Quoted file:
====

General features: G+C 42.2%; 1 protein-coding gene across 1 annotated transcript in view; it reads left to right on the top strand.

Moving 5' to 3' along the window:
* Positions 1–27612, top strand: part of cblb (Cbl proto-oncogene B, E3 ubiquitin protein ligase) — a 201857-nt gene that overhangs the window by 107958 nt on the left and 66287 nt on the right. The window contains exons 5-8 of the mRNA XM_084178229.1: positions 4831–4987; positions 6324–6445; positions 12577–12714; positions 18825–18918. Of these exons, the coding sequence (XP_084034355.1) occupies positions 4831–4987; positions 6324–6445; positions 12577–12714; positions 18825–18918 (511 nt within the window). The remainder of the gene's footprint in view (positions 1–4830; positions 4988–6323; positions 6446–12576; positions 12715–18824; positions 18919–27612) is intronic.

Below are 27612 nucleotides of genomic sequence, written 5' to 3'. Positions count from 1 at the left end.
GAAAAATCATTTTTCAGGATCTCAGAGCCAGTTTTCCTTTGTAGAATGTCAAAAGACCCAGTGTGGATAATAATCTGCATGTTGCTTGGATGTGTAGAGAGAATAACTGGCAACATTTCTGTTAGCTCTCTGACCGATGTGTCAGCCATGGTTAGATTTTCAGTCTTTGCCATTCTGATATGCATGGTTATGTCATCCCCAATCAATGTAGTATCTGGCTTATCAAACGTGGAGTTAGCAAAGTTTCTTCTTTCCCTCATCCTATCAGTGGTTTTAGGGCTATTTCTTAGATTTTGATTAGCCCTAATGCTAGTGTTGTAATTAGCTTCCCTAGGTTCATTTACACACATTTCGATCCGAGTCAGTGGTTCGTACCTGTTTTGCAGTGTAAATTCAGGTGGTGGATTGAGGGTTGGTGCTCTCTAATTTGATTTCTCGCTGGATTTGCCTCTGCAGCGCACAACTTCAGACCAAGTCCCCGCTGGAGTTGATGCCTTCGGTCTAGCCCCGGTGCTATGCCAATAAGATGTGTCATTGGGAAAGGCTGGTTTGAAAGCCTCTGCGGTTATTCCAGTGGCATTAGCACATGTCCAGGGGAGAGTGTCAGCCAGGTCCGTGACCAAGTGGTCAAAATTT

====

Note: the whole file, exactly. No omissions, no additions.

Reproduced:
General features: G+C 42.2%; 1 protein-coding gene across 1 annotated transcript in view; it reads left to right on the top strand.

Moving 5' to 3' along the window:
* Positions 1–27612, top strand: part of cblb (Cbl proto-oncogene B, E3 ubiquitin protein ligase) — a 201857-nt gene that overhangs the window by 107958 nt on the left and 66287 nt on the right. The window contains exons 5-8 of the mRNA XM_084178229.1: positions 4831–4987; positions 6324–6445; positions 12577–12714; positions 18825–18918. Of these exons, the coding sequence (XP_084034355.1) occupies positions 4831–4987; positions 6324–6445; positions 12577–12714; positions 18825–18918 (511 nt within the window). The remainder of the gene's footprint in view (positions 1–4830; positions 4988–6323; positions 6446–12576; positions 12715–18824; positions 18919–27612) is intronic.

Below are 27612 nucleotides of genomic sequence, written 5' to 3'. Positions count from 1 at the left end.
GAAAAATCATTTTTCAGGATCTCAGAGCCAGTTTTCCTTTGTAGAATGTCAAAAGACCCAGTGTGGATAATAATCTGCATGTTGCTTGGATGTGTAGAGAGAATAACTGGCAACATTTCTGTTAGCTCTCTGACCGATGTGTCAGCCATGGTTAGATTTTCAGTCTTTGCCATTCTGATATGCATGGTTATGTCATCCCCAATCAATGTAGTATCTGGCTTATCAAACGTGGAGTTAGCAAAGTTTCTTCTTTCCCTCATCCTATCAGTGGTTTTAGGGCTATTTCTTAGATTTTGATTAGCCCTAATGCTAGTGTTGTAATTAGCTTCCCTAGGTTCATTTACACACATTTCGATCCGAGTCAGTGGTTCGTACCTGTTTTGCAGTGTAAATTCAGGTGGTGGATTGAGGGTTGGTGCTCTCTAATTTGATTTCTCGCTGGATTTGCCTCTGCAGCGCACAACTTCAGACCAAGTCCCCGCTGGAGTTGATGCCTTCGGTCTAGCCCCGGTGCTATGCCAATAAGATGTGTCATTGGGAAAGGCTGGTTTGAAAGCCTCTGCGGTTATTCCAGTGGCATTAGCACATGTCCAGGGGAGAGTGTCAGCCAGGTCCGTGACCAAGTGGTCAAAATTT